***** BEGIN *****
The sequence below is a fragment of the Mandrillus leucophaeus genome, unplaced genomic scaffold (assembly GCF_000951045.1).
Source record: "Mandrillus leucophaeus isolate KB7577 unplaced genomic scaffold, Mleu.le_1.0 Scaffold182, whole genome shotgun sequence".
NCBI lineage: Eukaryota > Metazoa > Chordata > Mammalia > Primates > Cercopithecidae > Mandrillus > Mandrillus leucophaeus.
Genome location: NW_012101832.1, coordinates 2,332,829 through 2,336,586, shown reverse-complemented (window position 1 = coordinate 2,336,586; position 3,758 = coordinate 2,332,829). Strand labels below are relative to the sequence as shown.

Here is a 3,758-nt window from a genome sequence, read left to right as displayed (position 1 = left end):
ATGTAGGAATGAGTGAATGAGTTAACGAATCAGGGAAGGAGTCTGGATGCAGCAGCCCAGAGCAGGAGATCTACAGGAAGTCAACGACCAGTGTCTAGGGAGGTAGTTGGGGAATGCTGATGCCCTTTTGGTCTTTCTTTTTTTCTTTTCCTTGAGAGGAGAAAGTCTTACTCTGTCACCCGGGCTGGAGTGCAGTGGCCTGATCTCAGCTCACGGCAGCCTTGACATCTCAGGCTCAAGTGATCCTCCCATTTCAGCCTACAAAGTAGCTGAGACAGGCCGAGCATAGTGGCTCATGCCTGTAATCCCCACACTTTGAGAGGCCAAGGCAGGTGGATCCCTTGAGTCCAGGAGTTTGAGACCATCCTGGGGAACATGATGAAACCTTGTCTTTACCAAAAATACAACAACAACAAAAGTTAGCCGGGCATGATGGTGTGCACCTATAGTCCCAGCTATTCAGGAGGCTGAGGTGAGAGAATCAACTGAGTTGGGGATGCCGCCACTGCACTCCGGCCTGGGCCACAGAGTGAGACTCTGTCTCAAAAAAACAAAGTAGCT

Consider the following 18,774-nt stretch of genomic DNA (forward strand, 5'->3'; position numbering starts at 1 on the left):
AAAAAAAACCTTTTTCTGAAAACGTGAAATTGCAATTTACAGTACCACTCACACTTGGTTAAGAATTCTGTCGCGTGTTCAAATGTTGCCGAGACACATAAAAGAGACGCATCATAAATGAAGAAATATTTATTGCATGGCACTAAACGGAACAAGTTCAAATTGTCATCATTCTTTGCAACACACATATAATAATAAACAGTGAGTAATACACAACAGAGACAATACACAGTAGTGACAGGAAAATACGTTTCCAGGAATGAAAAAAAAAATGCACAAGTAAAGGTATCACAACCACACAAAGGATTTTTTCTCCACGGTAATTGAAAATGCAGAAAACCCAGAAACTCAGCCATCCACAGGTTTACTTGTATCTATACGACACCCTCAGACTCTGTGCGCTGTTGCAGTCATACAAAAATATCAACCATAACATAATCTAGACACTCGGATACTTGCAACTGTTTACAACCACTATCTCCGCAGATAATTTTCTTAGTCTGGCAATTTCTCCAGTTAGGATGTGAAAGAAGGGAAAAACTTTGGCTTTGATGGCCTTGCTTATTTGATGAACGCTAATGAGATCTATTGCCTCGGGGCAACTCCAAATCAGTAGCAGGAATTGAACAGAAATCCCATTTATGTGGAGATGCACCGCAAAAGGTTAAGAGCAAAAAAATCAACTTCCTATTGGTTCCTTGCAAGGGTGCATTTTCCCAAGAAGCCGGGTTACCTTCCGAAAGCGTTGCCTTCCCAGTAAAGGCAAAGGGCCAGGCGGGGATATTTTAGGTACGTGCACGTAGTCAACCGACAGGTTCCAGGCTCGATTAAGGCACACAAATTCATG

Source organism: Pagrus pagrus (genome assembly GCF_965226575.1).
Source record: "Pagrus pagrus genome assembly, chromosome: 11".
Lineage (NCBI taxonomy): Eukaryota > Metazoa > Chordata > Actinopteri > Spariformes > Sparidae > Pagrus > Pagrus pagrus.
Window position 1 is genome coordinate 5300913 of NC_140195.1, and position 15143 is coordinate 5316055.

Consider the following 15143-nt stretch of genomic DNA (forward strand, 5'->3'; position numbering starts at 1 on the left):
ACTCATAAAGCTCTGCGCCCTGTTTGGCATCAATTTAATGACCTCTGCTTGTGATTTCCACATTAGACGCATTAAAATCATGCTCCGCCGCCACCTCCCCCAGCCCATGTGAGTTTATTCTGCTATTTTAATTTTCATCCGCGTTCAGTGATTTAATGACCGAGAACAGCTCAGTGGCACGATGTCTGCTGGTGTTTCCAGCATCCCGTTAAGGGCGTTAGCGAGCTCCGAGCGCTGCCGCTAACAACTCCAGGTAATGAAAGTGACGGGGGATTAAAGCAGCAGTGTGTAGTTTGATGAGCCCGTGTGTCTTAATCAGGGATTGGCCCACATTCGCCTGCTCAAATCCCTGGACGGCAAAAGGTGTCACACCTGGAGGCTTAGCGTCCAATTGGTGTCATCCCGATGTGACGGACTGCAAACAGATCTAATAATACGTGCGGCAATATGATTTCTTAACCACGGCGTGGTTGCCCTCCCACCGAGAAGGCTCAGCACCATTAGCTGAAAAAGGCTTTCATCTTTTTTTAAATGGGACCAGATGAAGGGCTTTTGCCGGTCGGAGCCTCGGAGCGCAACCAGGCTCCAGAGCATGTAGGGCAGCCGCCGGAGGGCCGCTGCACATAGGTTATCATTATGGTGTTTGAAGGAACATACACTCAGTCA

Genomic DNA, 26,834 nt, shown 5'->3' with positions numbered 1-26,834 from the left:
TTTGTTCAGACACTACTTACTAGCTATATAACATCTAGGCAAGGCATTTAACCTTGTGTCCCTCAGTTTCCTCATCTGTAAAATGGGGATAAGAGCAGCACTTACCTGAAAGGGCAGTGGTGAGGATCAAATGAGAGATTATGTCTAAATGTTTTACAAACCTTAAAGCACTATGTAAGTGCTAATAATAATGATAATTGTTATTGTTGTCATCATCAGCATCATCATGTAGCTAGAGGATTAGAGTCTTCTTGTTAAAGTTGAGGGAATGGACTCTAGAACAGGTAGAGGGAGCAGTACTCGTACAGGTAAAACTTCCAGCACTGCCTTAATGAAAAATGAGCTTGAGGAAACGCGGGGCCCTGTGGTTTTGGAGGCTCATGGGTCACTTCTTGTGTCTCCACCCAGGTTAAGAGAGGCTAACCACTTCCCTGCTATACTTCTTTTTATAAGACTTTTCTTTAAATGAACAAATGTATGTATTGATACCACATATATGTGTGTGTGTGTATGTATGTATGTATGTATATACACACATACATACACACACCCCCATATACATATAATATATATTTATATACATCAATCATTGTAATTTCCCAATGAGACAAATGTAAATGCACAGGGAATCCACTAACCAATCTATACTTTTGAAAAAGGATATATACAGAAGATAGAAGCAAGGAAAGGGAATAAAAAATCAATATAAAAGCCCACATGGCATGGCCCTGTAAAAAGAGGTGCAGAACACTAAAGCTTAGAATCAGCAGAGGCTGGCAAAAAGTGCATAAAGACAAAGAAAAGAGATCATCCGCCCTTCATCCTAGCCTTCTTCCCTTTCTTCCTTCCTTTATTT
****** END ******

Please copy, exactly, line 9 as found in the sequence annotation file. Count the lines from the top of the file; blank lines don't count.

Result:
Source organism: Pagrus pagrus (genome assembly GCF_965226575.1).